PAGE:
Please do join us at Robertson Hall (map) at 9 a.m. on Friday, Feb 23, for a day of panel discussions on how to repurpose wasted resources in our food/ag system, ensuring that we deliciously nourish ourselves while protecting our Earth and its finite resources. The conference is free and open to all though tickets for lunch are sold out. We’ll have a separate sign-in sheet in the lobby for walk-ins and you are welcome to take any available seat; we will have a simulcast downstairs for overflow. It also can be viewed live here, beginning at 9 a.m.
For parking information and for a map, click here. Bring an umbrella – rain with a high of 43 degrees — is forecast.
Princeton Studies Food is deeply grateful to co-sponsors for this interdisciplinary conference: WWS-STEP, Keller Center, Career Services, Princeton Environmental Institute, Andlinger Center for Energy & the Environment, and Anthropology.
Panel discussions (see agenda here and see panelist biographies here) will explore the dire consequences of wasted food, the vital importance of quality on the plate, efforts to extend shelf life of produce, the compost at the end of the EPA Food Recovery Hierarchy, the way forward for a cheesemaker and his spring piglets, practicing restoration agriculture with a young apple orchard and mushroom spores, and repurposing and honoring human capital throughout in an effort to transform the linear system to circular.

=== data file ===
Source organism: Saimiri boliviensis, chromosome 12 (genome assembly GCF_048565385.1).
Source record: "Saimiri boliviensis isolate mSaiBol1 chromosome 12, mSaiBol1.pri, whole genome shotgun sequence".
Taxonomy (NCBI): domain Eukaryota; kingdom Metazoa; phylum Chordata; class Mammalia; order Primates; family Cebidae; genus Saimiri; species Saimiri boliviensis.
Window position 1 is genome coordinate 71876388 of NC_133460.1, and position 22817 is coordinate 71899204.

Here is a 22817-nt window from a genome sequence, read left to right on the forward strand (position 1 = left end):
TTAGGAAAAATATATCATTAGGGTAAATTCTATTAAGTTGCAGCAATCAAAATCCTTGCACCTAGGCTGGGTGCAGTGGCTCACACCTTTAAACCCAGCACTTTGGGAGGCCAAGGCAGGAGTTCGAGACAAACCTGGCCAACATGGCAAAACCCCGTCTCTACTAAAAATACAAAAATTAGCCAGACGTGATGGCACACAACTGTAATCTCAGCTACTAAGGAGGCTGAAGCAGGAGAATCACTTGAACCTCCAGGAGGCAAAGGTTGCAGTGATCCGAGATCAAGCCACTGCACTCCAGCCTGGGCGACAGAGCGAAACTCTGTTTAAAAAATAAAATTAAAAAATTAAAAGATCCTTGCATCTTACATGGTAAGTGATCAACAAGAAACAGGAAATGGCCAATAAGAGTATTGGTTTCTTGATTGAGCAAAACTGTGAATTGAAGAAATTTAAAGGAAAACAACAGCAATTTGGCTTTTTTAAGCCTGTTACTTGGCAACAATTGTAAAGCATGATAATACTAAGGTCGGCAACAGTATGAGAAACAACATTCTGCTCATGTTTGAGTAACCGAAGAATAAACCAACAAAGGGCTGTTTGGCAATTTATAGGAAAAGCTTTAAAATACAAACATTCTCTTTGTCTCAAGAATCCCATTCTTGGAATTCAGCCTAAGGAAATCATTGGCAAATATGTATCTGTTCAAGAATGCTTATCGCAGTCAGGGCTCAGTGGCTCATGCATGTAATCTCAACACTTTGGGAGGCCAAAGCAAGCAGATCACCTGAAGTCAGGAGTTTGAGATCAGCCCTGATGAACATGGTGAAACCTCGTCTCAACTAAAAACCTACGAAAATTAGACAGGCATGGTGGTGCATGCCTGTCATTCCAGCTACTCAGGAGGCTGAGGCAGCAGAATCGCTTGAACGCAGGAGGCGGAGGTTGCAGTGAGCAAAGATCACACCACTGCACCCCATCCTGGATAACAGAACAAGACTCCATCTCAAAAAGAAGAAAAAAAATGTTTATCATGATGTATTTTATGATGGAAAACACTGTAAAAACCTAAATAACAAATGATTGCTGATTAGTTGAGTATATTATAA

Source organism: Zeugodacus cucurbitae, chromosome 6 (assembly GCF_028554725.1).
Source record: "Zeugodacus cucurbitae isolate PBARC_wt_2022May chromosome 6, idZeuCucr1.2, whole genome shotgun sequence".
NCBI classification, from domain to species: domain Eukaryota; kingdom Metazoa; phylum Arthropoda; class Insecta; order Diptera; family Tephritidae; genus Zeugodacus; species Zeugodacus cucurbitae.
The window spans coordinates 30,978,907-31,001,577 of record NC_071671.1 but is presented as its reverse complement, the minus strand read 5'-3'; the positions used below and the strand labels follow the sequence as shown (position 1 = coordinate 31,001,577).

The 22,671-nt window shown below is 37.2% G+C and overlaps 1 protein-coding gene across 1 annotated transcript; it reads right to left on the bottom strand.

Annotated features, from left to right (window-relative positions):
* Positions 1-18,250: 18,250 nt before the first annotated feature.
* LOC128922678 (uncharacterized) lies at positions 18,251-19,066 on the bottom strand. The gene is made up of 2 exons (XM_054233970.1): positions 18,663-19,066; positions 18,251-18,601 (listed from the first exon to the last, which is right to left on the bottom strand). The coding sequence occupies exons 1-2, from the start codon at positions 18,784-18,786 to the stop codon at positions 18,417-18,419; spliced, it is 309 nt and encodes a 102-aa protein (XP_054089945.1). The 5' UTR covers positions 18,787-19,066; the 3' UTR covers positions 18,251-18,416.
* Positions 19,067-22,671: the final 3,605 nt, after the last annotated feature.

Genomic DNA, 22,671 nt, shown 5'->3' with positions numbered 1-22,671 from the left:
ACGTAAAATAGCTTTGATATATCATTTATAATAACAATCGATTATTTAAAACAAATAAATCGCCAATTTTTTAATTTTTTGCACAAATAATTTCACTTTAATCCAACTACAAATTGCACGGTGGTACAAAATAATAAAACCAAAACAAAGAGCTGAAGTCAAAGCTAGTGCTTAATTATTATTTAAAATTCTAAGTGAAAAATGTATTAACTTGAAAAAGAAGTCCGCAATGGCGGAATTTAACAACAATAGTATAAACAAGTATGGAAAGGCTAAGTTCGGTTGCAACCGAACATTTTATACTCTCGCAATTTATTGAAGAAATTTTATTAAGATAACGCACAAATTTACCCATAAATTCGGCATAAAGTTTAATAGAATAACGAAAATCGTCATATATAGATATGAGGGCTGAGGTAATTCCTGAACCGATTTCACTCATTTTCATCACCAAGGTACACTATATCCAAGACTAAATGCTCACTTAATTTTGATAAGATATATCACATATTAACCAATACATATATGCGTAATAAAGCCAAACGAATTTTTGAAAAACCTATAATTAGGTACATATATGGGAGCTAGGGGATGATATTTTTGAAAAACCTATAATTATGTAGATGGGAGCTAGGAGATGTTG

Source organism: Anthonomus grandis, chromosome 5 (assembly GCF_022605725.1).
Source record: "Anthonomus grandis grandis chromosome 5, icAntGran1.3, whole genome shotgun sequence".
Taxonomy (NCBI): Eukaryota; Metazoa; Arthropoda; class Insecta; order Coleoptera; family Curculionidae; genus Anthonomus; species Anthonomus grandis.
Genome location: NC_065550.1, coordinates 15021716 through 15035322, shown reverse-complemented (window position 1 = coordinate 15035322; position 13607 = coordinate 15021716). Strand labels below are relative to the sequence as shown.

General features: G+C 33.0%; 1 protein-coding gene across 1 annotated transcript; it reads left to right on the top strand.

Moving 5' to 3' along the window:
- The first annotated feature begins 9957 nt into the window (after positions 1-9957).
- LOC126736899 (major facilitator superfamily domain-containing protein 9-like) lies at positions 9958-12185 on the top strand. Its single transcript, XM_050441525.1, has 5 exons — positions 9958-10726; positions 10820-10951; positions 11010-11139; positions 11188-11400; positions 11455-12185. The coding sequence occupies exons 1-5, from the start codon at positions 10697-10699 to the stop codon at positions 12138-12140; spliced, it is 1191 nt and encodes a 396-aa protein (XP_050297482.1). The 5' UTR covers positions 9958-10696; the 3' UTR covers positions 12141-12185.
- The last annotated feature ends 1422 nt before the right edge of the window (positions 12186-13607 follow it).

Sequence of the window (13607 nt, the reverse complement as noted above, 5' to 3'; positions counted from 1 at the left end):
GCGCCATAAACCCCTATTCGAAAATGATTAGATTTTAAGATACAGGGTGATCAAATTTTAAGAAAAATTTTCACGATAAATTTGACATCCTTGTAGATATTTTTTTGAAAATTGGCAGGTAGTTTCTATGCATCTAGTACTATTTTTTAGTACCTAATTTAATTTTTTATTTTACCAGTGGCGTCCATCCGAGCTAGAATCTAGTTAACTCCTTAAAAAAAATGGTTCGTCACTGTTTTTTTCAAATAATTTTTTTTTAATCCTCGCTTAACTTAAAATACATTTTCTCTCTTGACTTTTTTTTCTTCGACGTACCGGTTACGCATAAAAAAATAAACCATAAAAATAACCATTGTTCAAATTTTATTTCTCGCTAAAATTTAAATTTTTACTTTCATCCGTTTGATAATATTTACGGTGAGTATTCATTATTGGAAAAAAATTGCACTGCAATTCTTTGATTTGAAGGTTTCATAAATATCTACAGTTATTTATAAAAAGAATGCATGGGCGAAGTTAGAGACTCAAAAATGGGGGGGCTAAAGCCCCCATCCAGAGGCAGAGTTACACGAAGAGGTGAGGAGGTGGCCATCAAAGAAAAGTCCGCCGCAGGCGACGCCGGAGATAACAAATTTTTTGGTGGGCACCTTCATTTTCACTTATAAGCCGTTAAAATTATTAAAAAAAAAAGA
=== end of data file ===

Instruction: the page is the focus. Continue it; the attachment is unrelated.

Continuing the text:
Morning panelists will first examine ways to measure and reduce the quantities of wasted resources, then will discuss and debate solutions and innovations in place and on the horizon, in government, in the supply chain and in the lab. Audience Q&A will follow. After the conference lunch (free, but register – see the menu by Chef Jerry Luz and his team at Campus Dining Services here), our afternoon panelists, before audience Q&A, will examine wasted food reduction efforts, recovery and innovations under way on Garden State farms and in local food-based businesses. The final panel will examine governmental and corporate origins of our current linear food/ag system, its false externalities that bring the prices down at checkout, and human costs, including low wages throughout, chronic diet-related disease and lack of connection to each other and to the land.
We will wrap up as we have in years past, with a reception featuring Cool Vines wine, Newark Cider and Bobolink Dairy and Bakehouse breads and cheeses at the e-Hub on Chambers Street, thanks to the Keller Center and to Career Services.